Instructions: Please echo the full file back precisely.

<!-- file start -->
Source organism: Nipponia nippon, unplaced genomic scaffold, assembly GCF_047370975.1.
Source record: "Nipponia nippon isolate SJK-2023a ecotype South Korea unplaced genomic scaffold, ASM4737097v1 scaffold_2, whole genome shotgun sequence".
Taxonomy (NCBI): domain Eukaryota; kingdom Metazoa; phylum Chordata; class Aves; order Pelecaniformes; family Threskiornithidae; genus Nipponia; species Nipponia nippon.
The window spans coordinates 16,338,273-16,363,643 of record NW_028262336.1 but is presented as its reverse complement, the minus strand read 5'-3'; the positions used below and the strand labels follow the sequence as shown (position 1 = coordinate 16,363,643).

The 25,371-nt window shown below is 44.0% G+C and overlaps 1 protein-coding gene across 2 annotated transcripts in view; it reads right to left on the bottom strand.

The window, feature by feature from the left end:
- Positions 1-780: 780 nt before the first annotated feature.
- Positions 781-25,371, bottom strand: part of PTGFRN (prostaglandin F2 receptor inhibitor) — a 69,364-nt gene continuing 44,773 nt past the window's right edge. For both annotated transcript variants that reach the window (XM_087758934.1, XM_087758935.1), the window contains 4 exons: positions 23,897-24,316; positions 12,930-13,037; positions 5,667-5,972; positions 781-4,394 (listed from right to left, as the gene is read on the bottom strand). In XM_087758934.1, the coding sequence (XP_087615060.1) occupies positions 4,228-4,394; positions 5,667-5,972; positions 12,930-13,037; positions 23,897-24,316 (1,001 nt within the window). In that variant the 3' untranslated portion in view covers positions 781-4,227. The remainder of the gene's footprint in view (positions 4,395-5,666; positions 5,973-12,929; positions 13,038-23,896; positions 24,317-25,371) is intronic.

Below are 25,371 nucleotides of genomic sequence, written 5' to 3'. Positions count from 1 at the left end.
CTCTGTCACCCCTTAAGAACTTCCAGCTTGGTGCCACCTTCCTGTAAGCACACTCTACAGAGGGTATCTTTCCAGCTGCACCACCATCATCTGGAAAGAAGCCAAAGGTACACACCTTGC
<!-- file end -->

Source organism: Nipponia nippon, unplaced genomic scaffold, assembly GCF_047370975.1.
Source record: "Nipponia nippon isolate SJK-2023a ecotype South Korea unplaced genomic scaffold, ASM4737097v1 scaffold_2, whole genome shotgun sequence".
Taxonomy (NCBI): domain Eukaryota; kingdom Metazoa; phylum Chordata; class Aves; order Pelecaniformes; family Threskiornithidae; genus Nipponia; species Nipponia nippon.
The window spans coordinates 16,338,273-16,363,643 of record NW_028262336.1 but is presented as its reverse complement, the minus strand read 5'-3'; the positions used below and the strand labels follow the sequence as shown (position 1 = coordinate 16,363,643).

The 25,371-nt window shown below is 44.0% G+C and overlaps 1 protein-coding gene across 2 annotated transcripts in view; it reads right to left on the bottom strand.

The window, feature by feature from the left end:
- Positions 1-780: 780 nt before the first annotated feature.
- Positions 781-25,371, bottom strand: part of PTGFRN (prostaglandin F2 receptor inhibitor) — a 69,364-nt gene continuing 44,773 nt past the window's right edge. For both annotated transcript variants that reach the window (XM_087758934.1, XM_087758935.1), the window contains 4 exons: positions 23,897-24,316; positions 12,930-13,037; positions 5,667-5,972; positions 781-4,394 (listed from right to left, as the gene is read on the bottom strand). In XM_087758934.1, the coding sequence (XP_087615060.1) occupies positions 4,228-4,394; positions 5,667-5,972; positions 12,930-13,037; positions 23,897-24,316 (1,001 nt within the window). In that variant the 3' untranslated portion in view covers positions 781-4,227. The remainder of the gene's footprint in view (positions 4,395-5,666; positions 5,973-12,929; positions 13,038-23,896; positions 24,317-25,371) is intronic.

Below are 25,371 nucleotides of genomic sequence, written 5' to 3'. Positions count from 1 at the left end.
CTCTGTCACCCCTTAAGAACTTCCAGCTTGGTGCCACCTTCCTGTAAGCACACTCTACAGAGGGTATCTTTCCAGCTGCACCACCATCATCTGGAAAGAAGCCAAAGGTACACACCTTGC